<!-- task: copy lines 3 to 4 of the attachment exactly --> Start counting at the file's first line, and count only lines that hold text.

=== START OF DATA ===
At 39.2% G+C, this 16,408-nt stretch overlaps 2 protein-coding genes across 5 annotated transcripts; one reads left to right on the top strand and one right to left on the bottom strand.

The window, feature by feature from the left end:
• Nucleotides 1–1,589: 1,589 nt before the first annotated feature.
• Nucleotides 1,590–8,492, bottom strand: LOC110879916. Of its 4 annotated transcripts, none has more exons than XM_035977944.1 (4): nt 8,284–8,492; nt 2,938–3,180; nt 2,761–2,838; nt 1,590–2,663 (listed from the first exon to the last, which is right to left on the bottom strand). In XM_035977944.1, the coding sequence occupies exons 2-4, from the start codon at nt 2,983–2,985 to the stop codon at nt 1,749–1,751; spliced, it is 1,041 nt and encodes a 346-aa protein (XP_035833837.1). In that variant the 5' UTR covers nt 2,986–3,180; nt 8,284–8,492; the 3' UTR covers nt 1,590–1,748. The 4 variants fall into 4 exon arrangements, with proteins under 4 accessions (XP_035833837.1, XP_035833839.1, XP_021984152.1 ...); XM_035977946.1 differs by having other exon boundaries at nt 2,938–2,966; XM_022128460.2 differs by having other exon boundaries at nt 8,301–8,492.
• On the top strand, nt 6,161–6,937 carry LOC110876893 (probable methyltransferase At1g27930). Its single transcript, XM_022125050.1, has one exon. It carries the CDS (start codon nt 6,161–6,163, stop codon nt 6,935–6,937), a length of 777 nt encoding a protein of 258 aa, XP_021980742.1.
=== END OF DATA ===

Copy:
• Nucleotides 1–1,589: 1,589 nt before the first annotated feature.
• Nucleotides 1,590–8,492, bottom strand: LOC110879916. Of its 4 annotated transcripts, none has more exons than XM_035977944.1 (4): nt 8,284–8,492; nt 2,938–3,180; nt 2,761–2,838; nt 1,590–2,663 (listed from the first exon to the last, which is right to left on the bottom strand). In XM_035977944.1, the coding sequence occupies exons 2-4, from the start codon at nt 2,983–2,985 to the stop codon at nt 1,749–1,751; spliced, it is 1,041 nt and encodes a 346-aa protein (XP_035833837.1). In that variant the 5' UTR covers nt 2,986–3,180; nt 8,284–8,492; the 3' UTR covers nt 1,590–1,748. The 4 variants fall into 4 exon arrangements, with proteins under 4 accessions (XP_035833837.1, XP_035833839.1, XP_021984152.1 ...); XM_035977946.1 differs by having other exon boundaries at nt 2,938–2,966; XM_022128460.2 differs by having other exon boundaries at nt 8,301–8,492.